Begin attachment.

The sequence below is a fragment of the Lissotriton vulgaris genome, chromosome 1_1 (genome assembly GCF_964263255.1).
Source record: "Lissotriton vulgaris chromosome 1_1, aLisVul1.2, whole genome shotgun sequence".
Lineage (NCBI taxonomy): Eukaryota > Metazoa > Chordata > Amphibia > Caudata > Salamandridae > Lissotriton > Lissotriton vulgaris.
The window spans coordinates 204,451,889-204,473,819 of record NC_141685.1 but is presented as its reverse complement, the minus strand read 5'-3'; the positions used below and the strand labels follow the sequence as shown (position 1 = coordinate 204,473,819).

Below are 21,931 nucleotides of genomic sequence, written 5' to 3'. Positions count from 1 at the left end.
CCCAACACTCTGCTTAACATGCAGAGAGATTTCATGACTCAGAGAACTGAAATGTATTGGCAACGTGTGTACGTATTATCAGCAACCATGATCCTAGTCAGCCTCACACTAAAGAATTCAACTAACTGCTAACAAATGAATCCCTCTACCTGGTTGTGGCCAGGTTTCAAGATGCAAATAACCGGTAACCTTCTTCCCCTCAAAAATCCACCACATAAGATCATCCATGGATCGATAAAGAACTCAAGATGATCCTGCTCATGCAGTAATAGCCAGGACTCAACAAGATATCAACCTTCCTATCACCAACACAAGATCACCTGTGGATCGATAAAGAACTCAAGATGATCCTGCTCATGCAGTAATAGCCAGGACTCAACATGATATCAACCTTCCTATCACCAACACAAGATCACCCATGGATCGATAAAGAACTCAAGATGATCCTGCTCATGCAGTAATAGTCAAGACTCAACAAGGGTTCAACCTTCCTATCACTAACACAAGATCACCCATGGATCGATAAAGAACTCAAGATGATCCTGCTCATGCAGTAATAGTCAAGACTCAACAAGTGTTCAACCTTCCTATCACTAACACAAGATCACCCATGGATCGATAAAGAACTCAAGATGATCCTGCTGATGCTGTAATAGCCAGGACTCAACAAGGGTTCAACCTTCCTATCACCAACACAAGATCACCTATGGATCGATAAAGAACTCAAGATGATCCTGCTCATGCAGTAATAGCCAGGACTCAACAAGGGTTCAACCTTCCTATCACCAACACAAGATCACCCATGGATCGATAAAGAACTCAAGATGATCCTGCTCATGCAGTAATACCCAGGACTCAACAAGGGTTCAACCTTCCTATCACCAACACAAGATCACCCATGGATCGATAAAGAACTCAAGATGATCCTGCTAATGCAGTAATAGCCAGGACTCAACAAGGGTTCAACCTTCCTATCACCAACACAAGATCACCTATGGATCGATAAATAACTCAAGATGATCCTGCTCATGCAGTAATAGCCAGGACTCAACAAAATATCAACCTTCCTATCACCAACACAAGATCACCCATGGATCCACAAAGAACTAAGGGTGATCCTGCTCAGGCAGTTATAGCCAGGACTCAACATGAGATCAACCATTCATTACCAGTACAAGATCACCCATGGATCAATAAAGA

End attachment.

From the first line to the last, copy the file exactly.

The sequence below is a fragment of the Lissotriton vulgaris genome, chromosome 1_1 (genome assembly GCF_964263255.1).
Source record: "Lissotriton vulgaris chromosome 1_1, aLisVul1.2, whole genome shotgun sequence".
Lineage (NCBI taxonomy): Eukaryota > Metazoa > Chordata > Amphibia > Caudata > Salamandridae > Lissotriton > Lissotriton vulgaris.
The window spans coordinates 204,451,889-204,473,819 of record NC_141685.1 but is presented as its reverse complement, the minus strand read 5'-3'; the positions used below and the strand labels follow the sequence as shown (position 1 = coordinate 204,473,819).

Below are 21,931 nucleotides of genomic sequence, written 5' to 3'. Positions count from 1 at the left end.
CCCAACACTCTGCTTAACATGCAGAGAGATTTCATGACTCAGAGAACTGAAATGTATTGGCAACGTGTGTACGTATTATCAGCAACCATGATCCTAGTCAGCCTCACACTAAAGAATTCAACTAACTGCTAACAAATGAATCCCTCTACCTGGTTGTGGCCAGGTTTCAAGATGCAAATAACCGGTAACCTTCTTCCCCTCAAAAATCCACCACATAAGATCATCCATGGATCGATAAAGAACTCAAGATGATCCTGCTCATGCAGTAATAGCCAGGACTCAACAAGATATCAACCTTCCTATCACCAACACAAGATCACCTGTGGATCGATAAAGAACTCAAGATGATCCTGCTCATGCAGTAATAGCCAGGACTCAACATGATATCAACCTTCCTATCACCAACACAAGATCACCCATGGATCGATAAAGAACTCAAGATGATCCTGCTCATGCAGTAATAGTCAAGACTCAACAAGGGTTCAACCTTCCTATCACTAACACAAGATCACCCATGGATCGATAAAGAACTCAAGATGATCCTGCTCATGCAGTAATAGTCAAGACTCAACAAGTGTTCAACCTTCCTATCACTAACACAAGATCACCCATGGATCGATAAAGAACTCAAGATGATCCTGCTGATGCTGTAATAGCCAGGACTCAACAAGGGTTCAACCTTCCTATCACCAACACAAGATCACCTATGGATCGATAAAGAACTCAAGATGATCCTGCTCATGCAGTAATAGCCAGGACTCAACAAGGGTTCAACCTTCCTATCACCAACACAAGATCACCCATGGATCGATAAAGAACTCAAGATGATCCTGCTCATGCAGTAATACCCAGGACTCAACAAGGGTTCAACCTTCCTATCACCAACACAAGATCACCCATGGATCGATAAAGAACTCAAGATGATCCTGCTAATGCAGTAATAGCCAGGACTCAACAAGGGTTCAACCTTCCTATCACCAACACAAGATCACCTATGGATCGATAAATAACTCAAGATGATCCTGCTCATGCAGTAATAGCCAGGACTCAACAAAATATCAACCTTCCTATCACCAACACAAGATCACCCATGGATCCACAAAGAACTAAGGGTGATCCTGCTCAGGCAGTTATAGCCAGGACTCAACATGAGATCAACCATTCATTACCAGTACAAGATCACCCATGGATCAATAAAGA